Gardai were called on Saturday to the scene of an ongoing stand-off between a landowner and workers laying cable to connect an electricity substation located near Inchageela to nearby windfarms.
The Gardaí were called as a result of complaints from landowner Joe Franz that he had been hemmed in with railings by unidentified men who arrived at the scene at Carrigdangan before 7am on Saturday.
Joe and his wife, Diana Kuehnal, own Fruit Forest Farm, a permaculture arboretum and wildlife sanctuary in Carrigdangan. They have been camped out on the side of the road which runs alongside their holding for more than three weeks.
This follows their discovery that workers connecting cable to the nearby substation had run the cable under their side of the road without seeking their permission and, in their understanding, contrary to the planning permission.
According to their estimations, backed up by their engineer, their boundary runs two metres into the road, the L8535, and the site of the proposed junction box to join the underground ducts is on their land.
Joe and Diana have long been involved in a campaign to halt the development of windfarms on Shehy More and Carrigarierk, both of which are being developed by companies linked to prominent businessman Michael Murnane.
According to Joe, the cabling underneath their road, which took place last December when he was away attending a family celebration in Germany, and its discovery in early May when the resurfaced road was partially excavated to install a junction box, gives him ‘the tools to stop the development legally’.
“I am not totally opposed to them [windmills] in principle but I’m totally against them where developers don’t consult with the local communities, which is what has happened in this case and many other cases around the country.”
He was involved in a group which challenged the Carrigarierk Windfarm, a project of Keel Energy Limited, a company of which Michael Murnane is a director.
While the application for the five turbine windfarm at Carriagarierk was initially refused by Cork County Council, it was subsequently approved on appeal by An Bórd Pleanála, a decision which left the locals with a considerable legal costs bill which they’re still paying off.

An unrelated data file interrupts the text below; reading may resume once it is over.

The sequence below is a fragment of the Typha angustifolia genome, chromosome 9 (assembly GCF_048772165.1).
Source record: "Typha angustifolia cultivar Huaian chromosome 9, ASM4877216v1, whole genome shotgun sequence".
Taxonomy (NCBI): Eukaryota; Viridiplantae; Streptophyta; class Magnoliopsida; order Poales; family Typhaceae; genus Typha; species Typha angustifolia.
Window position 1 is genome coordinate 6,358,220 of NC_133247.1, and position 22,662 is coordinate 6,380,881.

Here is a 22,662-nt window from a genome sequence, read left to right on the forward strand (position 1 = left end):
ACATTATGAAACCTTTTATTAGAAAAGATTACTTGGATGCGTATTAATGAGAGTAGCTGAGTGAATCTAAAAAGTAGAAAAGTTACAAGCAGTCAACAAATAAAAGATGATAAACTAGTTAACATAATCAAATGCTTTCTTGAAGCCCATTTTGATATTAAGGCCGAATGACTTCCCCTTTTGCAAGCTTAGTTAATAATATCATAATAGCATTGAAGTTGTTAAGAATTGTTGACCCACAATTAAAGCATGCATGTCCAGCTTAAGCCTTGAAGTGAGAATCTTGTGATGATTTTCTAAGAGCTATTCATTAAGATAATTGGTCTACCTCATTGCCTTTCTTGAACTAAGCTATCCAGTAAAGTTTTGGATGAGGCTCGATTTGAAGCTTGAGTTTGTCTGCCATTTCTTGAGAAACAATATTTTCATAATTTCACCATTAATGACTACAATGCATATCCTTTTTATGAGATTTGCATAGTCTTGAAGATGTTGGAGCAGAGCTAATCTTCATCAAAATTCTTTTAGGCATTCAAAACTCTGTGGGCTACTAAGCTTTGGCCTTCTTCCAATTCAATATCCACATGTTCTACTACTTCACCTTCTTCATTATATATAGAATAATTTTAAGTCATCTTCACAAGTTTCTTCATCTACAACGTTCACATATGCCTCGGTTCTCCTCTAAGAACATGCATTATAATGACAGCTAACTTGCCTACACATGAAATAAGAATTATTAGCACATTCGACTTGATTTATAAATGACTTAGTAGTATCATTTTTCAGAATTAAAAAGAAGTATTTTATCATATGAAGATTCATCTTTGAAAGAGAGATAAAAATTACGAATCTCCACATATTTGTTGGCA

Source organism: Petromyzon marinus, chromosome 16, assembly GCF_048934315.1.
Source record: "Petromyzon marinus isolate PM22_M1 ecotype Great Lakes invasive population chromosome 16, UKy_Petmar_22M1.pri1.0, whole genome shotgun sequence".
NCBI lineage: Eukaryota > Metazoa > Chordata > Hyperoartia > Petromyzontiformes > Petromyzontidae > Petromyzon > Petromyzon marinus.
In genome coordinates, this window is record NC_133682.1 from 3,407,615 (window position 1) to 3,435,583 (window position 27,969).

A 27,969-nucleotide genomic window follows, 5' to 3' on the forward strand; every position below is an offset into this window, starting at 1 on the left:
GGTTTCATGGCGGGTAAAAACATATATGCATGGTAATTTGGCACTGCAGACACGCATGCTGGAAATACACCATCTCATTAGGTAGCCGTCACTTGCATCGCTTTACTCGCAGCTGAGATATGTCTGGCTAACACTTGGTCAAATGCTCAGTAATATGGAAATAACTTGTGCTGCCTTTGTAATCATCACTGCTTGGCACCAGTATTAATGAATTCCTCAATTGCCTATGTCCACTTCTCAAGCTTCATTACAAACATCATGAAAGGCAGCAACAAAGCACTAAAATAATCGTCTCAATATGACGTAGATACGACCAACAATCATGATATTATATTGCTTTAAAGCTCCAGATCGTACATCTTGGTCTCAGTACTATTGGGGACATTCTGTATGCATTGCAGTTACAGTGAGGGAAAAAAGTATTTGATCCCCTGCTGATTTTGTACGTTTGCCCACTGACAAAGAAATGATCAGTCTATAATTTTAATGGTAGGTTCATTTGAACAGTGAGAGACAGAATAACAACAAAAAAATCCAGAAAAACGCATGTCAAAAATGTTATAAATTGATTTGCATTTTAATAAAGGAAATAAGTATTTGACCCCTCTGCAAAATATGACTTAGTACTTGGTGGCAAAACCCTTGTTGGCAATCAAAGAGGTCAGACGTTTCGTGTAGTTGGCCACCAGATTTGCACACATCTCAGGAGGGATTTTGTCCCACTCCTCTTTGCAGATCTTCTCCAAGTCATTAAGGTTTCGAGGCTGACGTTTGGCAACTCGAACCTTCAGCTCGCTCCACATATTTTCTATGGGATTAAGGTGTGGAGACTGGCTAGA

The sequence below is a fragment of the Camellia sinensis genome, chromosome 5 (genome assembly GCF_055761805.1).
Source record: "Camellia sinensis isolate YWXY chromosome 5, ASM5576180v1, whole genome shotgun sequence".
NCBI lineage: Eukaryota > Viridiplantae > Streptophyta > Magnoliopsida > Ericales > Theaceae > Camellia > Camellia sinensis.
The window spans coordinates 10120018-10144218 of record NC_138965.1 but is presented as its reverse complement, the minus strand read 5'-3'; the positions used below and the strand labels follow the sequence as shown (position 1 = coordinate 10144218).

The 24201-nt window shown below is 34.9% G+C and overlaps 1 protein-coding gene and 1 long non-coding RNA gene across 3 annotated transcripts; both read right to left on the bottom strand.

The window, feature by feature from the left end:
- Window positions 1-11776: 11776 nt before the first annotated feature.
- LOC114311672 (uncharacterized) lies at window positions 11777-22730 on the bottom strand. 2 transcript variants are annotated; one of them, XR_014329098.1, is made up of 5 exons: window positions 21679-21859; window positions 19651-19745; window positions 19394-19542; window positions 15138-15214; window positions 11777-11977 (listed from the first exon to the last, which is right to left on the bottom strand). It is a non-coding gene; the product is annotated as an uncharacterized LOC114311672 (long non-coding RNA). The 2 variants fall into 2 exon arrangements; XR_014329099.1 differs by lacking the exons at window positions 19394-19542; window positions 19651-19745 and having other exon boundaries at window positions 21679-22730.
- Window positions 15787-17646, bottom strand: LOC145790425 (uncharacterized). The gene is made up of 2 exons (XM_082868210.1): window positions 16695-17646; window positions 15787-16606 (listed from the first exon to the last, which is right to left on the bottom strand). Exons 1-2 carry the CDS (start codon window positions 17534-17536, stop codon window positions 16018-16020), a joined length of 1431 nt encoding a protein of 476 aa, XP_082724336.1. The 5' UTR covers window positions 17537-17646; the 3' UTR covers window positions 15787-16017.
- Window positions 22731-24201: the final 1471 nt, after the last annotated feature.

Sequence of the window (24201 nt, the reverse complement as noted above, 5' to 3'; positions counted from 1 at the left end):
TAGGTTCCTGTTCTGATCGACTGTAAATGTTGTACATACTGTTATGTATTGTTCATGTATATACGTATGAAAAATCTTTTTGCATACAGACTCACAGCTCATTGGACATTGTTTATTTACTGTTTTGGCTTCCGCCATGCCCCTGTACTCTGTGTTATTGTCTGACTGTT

A similar appeal against the Shehy Mor windfarm was withdrawn by the group involved when it seemed likely that they could be burdened with their own costs and that of the other party if they lost.
One of Joe Franz`s concerns about the substation which has been built close to his farm, within 300m, is that it could accommodate a much larger number of windfarms than Shehy Mor with 11 turbines and Carrigarierk with five turbines.
“There’s a complex of windfarms growing in one of Ireland’s most scenic regions, from Shehy to Gougane.”
Joe has written to Cork County Council pointing out his concerns about the substation and its ‘flawed planning application’ but, as he says himself, he did not receive as much as a receipt of his registered letter.
He said that local watercourses have been badly affected by the building of the substation.
Macroom and District Environmental Group, who have been supporting Joe and Diana, have said the development had impacted the pearl mussel in the Bandon River Basin,.
“Things have quietened down since Saturday,” said Joe. “They’ve become resigned to the fact that we’re not going away.
“Two local families with young children have left the area – that’s the lifeblood of the community,” he said.
“This is an illegal building site that has been put on our property without our permission, nor permission from the planning authorities.
“We welcome supporters to visit or stay with us on our property.”
The stand-off continues.
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